An experimental approach may arm immune cells against many strains, eliminating annual guesswork
Resurgent outbreaks of infectious diseases are sickening thousands, and the causes are societal
Genetic construction project shifts focus to making virus-resistant human cells
The device can already detect antibodies for measles and rubella
Decision paves path to the U.S.'s first medication made from marijuana
Evolutionary studies indicate that the genetic changes enabling a cancer to develop arise shockingly early within the primary tumor. This discovery points to a promising new approach to therapy...
Pristine lab conditions may not provide the best model for human disease
Epigenetics may play a role
Two new studies support this correlation
Could scientists one day use blood and skin cells to replace sperm and eggs?
Computational models representing human heart cells show higher accuracy than animal models in predicting an adverse drug effect, such as dangerous arrhythmias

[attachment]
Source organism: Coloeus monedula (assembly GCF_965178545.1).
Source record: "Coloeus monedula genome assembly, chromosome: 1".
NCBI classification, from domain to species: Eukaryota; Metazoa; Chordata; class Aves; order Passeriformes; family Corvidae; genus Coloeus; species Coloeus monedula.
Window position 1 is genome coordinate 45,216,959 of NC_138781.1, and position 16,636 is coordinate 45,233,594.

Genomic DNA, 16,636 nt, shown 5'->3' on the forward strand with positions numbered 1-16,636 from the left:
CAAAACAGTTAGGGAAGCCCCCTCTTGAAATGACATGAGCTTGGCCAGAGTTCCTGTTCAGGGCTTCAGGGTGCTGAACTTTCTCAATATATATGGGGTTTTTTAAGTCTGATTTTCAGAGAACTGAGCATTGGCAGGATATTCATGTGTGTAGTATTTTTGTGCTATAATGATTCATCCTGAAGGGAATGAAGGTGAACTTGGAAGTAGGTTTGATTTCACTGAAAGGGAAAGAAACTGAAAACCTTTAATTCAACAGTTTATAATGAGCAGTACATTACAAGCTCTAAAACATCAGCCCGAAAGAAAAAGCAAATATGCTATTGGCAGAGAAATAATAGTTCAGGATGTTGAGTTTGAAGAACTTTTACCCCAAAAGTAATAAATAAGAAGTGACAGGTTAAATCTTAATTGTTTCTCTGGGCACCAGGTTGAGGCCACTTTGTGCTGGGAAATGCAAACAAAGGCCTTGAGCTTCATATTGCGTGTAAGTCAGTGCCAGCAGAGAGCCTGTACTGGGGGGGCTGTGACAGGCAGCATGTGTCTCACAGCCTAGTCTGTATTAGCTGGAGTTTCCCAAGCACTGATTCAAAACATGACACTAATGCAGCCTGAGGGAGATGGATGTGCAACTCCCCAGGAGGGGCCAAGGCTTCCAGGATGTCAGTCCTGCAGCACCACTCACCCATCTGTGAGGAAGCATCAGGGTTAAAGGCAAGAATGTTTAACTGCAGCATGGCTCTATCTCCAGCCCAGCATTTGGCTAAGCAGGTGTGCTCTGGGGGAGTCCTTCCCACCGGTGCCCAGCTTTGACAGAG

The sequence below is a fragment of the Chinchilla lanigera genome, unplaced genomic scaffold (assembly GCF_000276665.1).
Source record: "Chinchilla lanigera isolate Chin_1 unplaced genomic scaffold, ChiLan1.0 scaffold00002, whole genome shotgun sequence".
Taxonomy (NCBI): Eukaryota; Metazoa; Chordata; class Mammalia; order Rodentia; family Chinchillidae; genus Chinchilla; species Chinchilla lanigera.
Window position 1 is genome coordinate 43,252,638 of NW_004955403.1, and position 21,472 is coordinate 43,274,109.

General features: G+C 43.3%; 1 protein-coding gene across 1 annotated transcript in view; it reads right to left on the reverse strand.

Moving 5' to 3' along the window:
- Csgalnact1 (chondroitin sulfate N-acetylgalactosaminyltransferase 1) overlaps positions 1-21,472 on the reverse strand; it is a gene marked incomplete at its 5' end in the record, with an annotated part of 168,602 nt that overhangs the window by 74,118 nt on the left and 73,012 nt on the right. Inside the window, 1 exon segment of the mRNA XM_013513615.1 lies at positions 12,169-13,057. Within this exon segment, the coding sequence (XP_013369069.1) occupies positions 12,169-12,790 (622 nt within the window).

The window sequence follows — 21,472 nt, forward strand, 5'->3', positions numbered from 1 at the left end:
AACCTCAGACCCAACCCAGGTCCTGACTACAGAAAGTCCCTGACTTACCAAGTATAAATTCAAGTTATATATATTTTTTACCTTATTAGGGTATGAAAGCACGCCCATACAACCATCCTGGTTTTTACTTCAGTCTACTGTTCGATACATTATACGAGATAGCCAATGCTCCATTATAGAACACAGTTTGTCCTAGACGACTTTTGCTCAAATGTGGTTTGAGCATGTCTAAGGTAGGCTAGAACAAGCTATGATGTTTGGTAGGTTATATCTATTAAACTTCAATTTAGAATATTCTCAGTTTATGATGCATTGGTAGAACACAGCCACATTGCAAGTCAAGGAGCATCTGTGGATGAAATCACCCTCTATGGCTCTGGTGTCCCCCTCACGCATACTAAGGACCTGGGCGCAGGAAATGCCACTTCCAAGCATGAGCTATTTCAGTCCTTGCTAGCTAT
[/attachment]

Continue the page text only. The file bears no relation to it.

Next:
WHO’s lead detective says one in ten sold may be poor quality or fake
The White House says it will boost treatment and strengthen law enforcement
The history of Warfarin is a surprisingly bloody one. Find out how this anticoagulant drug went from cow-killer to life-saver in this Nature Video animation. This video was reproduced with permission and was first published on March 13, 2018...
The whipworm lives in the human gut, mooching microbes from its host to build its own microbiome. Christopher Intagliata reports.
Rumors about poisoned vaccines are making this bacterial infection hard to control
The explosion of health-related data could transform clinical trials and drug development. But only if we learn how to make sense of the data first.
A century after the “Great Influenza” struck infectious disease specialists still fear the emergence of viral diseases they will not be able to control, including influenza
A protein found in spit prevents bad bugs from binding to intestinal cells in the lab, pointing to a possible way to lower the chances of dysentery. Christopher Intagliata reports.
The 23andMe genetic offering “has a lot of caveats”